The seat was comfortable, and had a number of pre-set options as well as arrows for fine-tuning the exact position. For sleeping, the seat reclines into a 191cm lie-flat bed (angled at eight degrees from horizontal), with the footrest disappearing beneath the seat in front, and I found it was comfortable both for work and for sleeping, although it is not the fully-flat product of British Airways or Virgin Atlantic.

The seat power works well and keeps your laptop fully charged, though you will need a US adaptor for this. On my flight these were not available, but I had kept mine out of checked luggage and so had no problems. Apparently adaptors will be provided in the future.

As with Maxjet, the in-flight entertainment is delivered via a personal player with films pre-loaded. On this flight these consisted of 10 box-office options and five classic films, as well as a wide choice of television programmes including drama, comedy and documentary pieces. The player is powered using the same in-seat laptop power.

Food and drink A choice of orange juice, water and champagne was offered as soon as our coats and jackets had been taken. Take off was at 1015, and after an announcement from the captain as to our initial routing, we were left in peace. The service on both this flight and the return was enthusiastic and, with time, I'm sure will improve in execution and speed.

The menu was impressive, with a choice of meals. Starters were either a trio of king prawns with olive tapenade and crispy oregano croutons or red roasted pepper and tabbouleh salad. Main course choices were lamb cutlets with hash rosti and red wine jus, fillet of cod with parsley mash, crushed minted peas and lemon pepper sauce, or roasted courgette, mushroom and parmesan risotto.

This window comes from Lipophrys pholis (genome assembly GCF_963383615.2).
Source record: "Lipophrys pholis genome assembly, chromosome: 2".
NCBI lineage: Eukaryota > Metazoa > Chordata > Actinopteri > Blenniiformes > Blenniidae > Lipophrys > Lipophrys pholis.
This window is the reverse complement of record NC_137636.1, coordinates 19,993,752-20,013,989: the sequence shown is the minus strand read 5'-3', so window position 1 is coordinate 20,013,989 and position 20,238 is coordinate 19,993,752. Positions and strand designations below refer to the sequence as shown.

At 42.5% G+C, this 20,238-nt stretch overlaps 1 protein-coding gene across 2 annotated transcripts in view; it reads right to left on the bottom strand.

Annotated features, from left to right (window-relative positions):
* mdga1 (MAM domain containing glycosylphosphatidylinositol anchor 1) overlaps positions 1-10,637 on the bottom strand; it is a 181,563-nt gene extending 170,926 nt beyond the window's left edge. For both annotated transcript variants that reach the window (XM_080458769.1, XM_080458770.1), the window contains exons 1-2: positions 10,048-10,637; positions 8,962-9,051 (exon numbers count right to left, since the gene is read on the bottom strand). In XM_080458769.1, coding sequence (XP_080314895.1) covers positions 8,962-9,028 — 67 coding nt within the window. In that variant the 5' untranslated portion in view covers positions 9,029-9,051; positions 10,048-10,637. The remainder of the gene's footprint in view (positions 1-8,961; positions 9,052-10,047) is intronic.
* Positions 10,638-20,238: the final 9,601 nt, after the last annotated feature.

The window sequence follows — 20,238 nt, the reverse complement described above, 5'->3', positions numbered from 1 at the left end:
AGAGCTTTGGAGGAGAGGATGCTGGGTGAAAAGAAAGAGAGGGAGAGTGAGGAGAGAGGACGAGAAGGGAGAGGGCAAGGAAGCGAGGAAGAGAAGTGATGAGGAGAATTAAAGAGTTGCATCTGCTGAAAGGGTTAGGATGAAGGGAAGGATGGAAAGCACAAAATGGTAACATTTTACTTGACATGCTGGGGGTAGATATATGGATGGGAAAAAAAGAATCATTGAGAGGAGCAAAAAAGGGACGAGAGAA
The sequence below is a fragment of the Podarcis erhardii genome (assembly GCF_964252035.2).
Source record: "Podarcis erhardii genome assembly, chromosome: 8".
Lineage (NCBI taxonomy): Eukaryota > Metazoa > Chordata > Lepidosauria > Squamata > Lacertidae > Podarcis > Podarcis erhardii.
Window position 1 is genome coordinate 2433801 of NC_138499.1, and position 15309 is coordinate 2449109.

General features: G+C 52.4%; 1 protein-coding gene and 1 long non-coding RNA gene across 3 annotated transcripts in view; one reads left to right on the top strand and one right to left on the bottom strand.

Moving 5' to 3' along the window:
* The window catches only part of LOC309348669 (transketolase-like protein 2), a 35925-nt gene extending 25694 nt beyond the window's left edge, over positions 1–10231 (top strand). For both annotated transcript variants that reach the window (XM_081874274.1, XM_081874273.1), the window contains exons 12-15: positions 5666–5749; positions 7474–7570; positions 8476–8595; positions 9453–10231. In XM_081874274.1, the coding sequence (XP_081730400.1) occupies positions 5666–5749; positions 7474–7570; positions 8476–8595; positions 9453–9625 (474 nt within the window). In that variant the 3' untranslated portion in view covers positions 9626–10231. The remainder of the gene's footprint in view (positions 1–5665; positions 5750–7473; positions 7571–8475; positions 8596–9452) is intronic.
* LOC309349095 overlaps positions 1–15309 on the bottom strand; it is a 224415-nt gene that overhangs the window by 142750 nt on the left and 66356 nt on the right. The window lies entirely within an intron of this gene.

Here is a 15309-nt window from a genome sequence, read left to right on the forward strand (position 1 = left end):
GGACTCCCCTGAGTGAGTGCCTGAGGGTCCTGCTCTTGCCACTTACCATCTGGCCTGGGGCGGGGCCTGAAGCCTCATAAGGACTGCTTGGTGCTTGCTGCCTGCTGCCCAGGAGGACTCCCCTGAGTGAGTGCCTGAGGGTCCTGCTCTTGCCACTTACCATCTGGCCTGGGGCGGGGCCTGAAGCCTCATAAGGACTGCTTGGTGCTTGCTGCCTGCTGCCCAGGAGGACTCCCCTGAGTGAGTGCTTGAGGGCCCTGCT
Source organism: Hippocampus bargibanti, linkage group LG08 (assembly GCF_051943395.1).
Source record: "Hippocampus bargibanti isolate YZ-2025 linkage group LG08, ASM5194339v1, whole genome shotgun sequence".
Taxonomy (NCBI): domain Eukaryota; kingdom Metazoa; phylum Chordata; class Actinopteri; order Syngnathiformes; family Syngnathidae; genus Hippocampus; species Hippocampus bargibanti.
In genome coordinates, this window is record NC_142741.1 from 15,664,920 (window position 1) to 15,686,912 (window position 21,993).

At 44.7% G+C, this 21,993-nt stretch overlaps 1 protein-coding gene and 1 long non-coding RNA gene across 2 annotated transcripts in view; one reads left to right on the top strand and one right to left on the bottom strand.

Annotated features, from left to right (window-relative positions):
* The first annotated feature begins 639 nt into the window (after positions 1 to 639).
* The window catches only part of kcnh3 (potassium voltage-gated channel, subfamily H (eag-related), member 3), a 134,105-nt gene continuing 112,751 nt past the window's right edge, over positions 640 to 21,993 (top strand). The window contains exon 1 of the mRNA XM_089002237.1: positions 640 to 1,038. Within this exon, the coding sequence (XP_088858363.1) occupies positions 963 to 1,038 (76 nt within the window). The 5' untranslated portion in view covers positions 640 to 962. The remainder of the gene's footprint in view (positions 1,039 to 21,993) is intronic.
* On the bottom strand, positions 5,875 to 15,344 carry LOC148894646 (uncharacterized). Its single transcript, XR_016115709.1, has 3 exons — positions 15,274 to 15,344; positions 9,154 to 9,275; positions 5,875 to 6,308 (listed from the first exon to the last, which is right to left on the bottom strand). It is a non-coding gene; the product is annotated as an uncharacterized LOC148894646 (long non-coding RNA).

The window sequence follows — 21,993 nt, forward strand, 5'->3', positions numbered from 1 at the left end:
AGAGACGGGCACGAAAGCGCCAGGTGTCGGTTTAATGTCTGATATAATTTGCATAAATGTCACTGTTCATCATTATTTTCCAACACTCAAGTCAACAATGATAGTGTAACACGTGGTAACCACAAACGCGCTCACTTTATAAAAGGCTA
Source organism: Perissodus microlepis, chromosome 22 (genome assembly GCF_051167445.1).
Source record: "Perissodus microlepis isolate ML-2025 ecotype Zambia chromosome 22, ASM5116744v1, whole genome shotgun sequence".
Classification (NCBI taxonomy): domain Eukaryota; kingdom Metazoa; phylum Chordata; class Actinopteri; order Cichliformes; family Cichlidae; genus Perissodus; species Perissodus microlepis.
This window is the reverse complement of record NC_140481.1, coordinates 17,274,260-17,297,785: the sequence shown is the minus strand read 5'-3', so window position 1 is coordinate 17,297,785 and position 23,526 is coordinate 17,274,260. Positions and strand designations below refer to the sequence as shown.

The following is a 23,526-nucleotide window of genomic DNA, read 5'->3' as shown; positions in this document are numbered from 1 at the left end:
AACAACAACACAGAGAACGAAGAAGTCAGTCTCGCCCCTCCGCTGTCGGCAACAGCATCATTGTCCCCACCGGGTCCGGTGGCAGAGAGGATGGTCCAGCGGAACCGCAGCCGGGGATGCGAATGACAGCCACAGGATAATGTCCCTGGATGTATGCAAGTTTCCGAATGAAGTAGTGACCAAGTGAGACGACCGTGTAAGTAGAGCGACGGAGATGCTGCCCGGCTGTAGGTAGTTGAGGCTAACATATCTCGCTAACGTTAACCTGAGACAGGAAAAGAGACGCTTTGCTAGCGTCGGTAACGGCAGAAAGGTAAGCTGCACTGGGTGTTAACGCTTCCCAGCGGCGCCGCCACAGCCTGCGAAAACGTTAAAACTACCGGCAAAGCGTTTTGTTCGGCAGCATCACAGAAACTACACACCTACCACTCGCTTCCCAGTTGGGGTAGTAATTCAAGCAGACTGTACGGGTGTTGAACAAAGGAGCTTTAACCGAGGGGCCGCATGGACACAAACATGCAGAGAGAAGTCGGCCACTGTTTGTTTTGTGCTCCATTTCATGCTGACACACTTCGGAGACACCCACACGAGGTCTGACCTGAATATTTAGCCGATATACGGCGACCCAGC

Each seat comes with an amenity pack with socks, eyeshade and ear plugs, and a blanket with a pouch at the bottom to keep your feet warm. On night flights the plane is a designated Quiet Zone, with serving trolleys eliminated, as well as what Silverjet terms "frustrating and unnecessary announcements during the flight, glaring overhead reading lights and irritating call bells". This is true up to a point, although a serving trolley does speed up service, and one was in evidence by the time coffee and tea was brought round.

On the return flight I thought the lights were kept on for too long and the meal service was a little slow when I would have preferred to get straight to sleep, but it is still early days (and there is a response form for giving detailed criticism directly to Martyn Bridger, the customer experience director).

Arrival We arrived on time at Newark, an airport which is a welcome relief after JFK: clean, modern and without queues at this time. The Silverjet lounge is here at Door 12 of arrivals, and has free wifi, although showers and a full kitchen offering for departing passengers on the return journey are not yet installed.

Verdict Good value for money, and perfect for those coming from the northern Home Counties. Will it succeed? Well, Luton is an airport of great convenience for those coming from the Midlands or those who live around the M1 corridor, and if New York trips are a regular part of your schedule these are reasonably priced.

Price Standard return fares start from £999, with fully flexible fares from £1,699.


Tom Otley

The green bit

Silverjet's ticket includes a mandatory carbon-offset contribution of about 90p per hour flown. This is based on the projected fuel consumption for Silverjet's aircraft, and will be reassessed on a quarterly basis – in the case of a shortfall in contributions because of light load factors (not many people on flights) Silverjet will make up the difference. The carrier says that once the scheme is fully operational, passengers will have the option to allocate their contributions to specific carbon-offsetting projects, or to allow the funds to be used for a portfolio of projects. The scheme has been set up with The CarbonNeutral Company, who in partnership with the Edinburgh Centre for Carbon Management will assess emissions for each of Silverjet's aircraft per mile, including any emissions from associated ground activity. Visit